on ubiquitous, inexorable grace

What do I deserve?

I have experienced healing, thanks be to God. Through medicine and God’s grace, I am no longer plagued, haunted by leukemia. Its possibility still lingers and will for some time, but for now I can rest in this, in being made well. What an amazing gift.

I have lived in fear these past eight months. When I have been in pain, especially, I have withdrawn most often from communion with God. I retreated into myself. Into nothing, really. And there was no joy. And I asked myself more than once whether I thought I deserved to be healed. I knew I didn’t. I knew that whatever came my way, God would be good and sovereign and holy and loving. But all I wanted was to be healed. I didn’t want to have to go through the gauntlet of treatment and infection, that cycle that wore me down. I didn’t want to go through the fire. I just wanted relief, always just relief, please, God. Just take this away.

Well. He has relieved me. But He has not left me alone; He is still working on me. We’re not done.

Thankfully, God never gives what is deserved… ¹

If He did, I couldn’t bear it. But He does give gifts, every day, some so ordinary we miss them altogether. He gave me sleep in the hospital. He gave me someone to catch me when I passed out there once. He gives me the pleasure of cold drinks and fruit. The presence of plants in my home to lift my spirits. But also, weakness in my body to remind me I rely on Him for everything. This is a hard verse: “Shall we receive good from God, and shall we not receive evil?”²

What I have seen as evil – hospital stays, blood draws, so many pills, swelling, headaches, cancer – God always is far above and His story is so great I can’t fathom it. From this “evil” I have experienced the greatness, the sweetness of the Church. I have met new friends and strengthened old friendships. I have seen my husband grow and rise to the occasion, and he is my hero. I have seen my family more than I would have. And these are only the results that I can observe; God knows so much more.

So I believe, though I don’t always like it, that all is grace, all is gift.

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And now I must learn, just as before, to give thanks in all things. And to let go of what I think, even subconsciously, I deserve. Because I’m wrong. But God gives joy. I haven’t experienced consistent joy in so very long. If God gives it, how can this be?

My hard heart. My inward looking. My mind trying to escape reality. The reality is, we can find joy amidst pain. The joy is found, friend, not in relief but in Christ. Oh, this lesson has been nagging me for months, trying to get through my prideful walls. I can speak this truth, but even now to believe it requires me to let go… of control, fear, the clenching, grasping for what’s beyond the pain. It requires me to be. To rest in God’s presence, no matter what assails me.

A dear friend gave me a bracelet with a verse etched on: “The Lord will fight for you; you need only to be still.” [Exodus 14:14] Yes. And when I know that all is grace, that God is always good, that I can trust Him to fight for me, I can rest at last. And give thanks for so many gifts. And in thankfulness, in letting go, the heart lightens and softens a little, and joy can come, even through tears. I have cried painful tears of surrender at times, fighting my will to deserve.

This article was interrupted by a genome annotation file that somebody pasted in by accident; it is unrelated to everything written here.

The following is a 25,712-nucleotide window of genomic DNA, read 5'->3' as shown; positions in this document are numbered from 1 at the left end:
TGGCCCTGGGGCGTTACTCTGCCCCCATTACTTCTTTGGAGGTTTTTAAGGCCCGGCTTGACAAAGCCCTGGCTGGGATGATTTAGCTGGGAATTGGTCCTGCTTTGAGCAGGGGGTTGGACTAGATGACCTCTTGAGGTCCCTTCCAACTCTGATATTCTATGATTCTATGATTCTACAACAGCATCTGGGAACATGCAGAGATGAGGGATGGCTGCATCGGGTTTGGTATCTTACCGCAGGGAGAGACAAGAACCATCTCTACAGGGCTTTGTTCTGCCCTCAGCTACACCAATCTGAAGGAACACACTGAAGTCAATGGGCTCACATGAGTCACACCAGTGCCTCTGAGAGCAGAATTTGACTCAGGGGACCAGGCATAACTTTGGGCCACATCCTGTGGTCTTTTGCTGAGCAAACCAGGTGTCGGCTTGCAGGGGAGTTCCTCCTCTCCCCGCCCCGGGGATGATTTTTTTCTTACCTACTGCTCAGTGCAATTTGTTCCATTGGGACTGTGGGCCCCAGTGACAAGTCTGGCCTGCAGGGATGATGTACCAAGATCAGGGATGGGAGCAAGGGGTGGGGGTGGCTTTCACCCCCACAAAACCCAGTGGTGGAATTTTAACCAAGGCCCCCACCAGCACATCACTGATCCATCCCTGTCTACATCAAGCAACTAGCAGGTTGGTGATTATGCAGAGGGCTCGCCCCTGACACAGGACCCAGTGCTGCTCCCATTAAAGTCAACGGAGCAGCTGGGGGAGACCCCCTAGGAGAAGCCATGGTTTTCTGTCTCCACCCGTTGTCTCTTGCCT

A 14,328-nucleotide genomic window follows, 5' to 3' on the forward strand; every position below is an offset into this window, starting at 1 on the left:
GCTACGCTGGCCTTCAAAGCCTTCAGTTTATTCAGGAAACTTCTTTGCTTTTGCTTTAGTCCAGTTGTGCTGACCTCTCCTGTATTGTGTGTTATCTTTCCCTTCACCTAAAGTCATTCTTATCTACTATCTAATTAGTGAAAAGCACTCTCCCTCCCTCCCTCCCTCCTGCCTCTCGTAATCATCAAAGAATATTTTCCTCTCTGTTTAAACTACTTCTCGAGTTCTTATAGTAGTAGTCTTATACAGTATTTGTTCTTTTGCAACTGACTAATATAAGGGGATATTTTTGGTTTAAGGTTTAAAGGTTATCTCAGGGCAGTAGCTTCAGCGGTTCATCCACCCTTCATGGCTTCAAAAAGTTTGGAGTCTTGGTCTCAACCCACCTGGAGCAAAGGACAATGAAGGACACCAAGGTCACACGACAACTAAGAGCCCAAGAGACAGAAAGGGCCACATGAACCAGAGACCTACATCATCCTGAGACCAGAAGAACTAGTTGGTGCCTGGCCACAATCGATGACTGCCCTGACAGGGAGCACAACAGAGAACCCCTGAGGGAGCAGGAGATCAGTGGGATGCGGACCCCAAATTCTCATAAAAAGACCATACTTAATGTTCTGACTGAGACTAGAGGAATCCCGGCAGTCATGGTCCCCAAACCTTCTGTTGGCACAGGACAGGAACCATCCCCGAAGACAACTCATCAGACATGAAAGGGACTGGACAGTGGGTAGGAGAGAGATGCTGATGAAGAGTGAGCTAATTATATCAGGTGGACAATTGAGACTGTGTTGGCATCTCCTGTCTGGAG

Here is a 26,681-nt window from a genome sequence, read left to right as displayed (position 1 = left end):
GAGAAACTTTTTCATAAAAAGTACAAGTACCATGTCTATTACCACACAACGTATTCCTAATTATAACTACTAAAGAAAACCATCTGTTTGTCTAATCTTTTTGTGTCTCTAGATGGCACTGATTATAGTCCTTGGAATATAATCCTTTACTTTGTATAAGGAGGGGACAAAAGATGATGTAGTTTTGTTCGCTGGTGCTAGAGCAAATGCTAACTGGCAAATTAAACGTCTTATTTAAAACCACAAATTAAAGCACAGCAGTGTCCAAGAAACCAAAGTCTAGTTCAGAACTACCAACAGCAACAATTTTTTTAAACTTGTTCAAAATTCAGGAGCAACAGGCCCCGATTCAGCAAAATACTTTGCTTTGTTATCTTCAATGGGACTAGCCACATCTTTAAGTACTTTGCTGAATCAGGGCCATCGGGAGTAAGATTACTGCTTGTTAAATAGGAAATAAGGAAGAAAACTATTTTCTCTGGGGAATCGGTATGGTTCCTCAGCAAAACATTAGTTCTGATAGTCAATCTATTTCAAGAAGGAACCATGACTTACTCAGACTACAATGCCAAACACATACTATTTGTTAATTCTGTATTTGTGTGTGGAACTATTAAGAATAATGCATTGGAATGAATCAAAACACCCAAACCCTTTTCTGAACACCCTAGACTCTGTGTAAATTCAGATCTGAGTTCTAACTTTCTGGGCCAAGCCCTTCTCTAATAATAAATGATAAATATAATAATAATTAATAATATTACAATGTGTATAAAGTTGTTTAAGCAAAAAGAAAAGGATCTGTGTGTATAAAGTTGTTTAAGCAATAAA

But He is able to withstand my hardness, my will, my fighting. He knows pain and He more than anyone deserved relief. But He forfeited it, and may I never forget. Christ, who deserves all surrender and praise, relinquished authority to evil people, separated from God in a way I have never been. He is not threatened by my will and my thanklessness.

Rather, He desires to give gifts and joy, to win over my heart, to fight for me. He would that I let go and be.

For in His presence there is fullness of joy.³

 

 

 

¹Ann Voskamp, One Thousand Gifts, p. 178

²Job 2:10, ESV

³Psalm 16:11 ESV

on looking for the green

“Oh, Aslan,” said Lucy. “Will you tell us how to get into your country from our world?”

“I shall be telling you all the time,” said Aslan. “But I will not tell you how long or short the way will be; only that it lies across a river. But do not fear that, for I am the great Bridge Builder.”¹

///

I may have a compulsion about plants. I’m no skilled gardener, but I suppose I have this affinity for growing things. I want to gaze on them, be surrounded by them, and see them transform. Thus is it always to my dismay when one of my own succumbs to rot or perishes for some other reason. I try what I can to replant, trim back, and wait for recovery.

And I have done this several times. It’s a slow thing. Weeds have no trouble growing quickly once cut back or plucked, yet the things you want to thrive seem to struggle.

But this summer, I have seen a turn. I have come across so many of my rooted friends growing again, after I’d given up hope and come to accept the losses. I have seen small eucatastrophes, if you will.²

If I sit open, I could find a greater hope than this.

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What hope is there in life, with affliction and certain death and suspicion and fear? I’m coming to think Christ is telling us all the time, but we have our eyes and ears inward, looking to our own answers, so wise are we.

You are leading me I know not where. I know not how. But I do know a few things. God is real. God is gracious. God saves me. But how can I make that to my heart the wonder it really is? I am hard and cold. Like old East Berlin in winter behind that wall. Help me out of here, out of myself. Why do I cling when I’m so miserable to cling to? I’m no kind of home to myself. Would that I could rest my soul in something sweeter, brighter, stronger. Would that You would become all to me, and that I would yield and trust and fall to worship.

So there is a great chasm to cross, but we can’t reach that far. We can’t stretch out and touch the hope that is there. No, friend, it would seem in all this world and life, hope lies hopelessly far beyond our fingertips.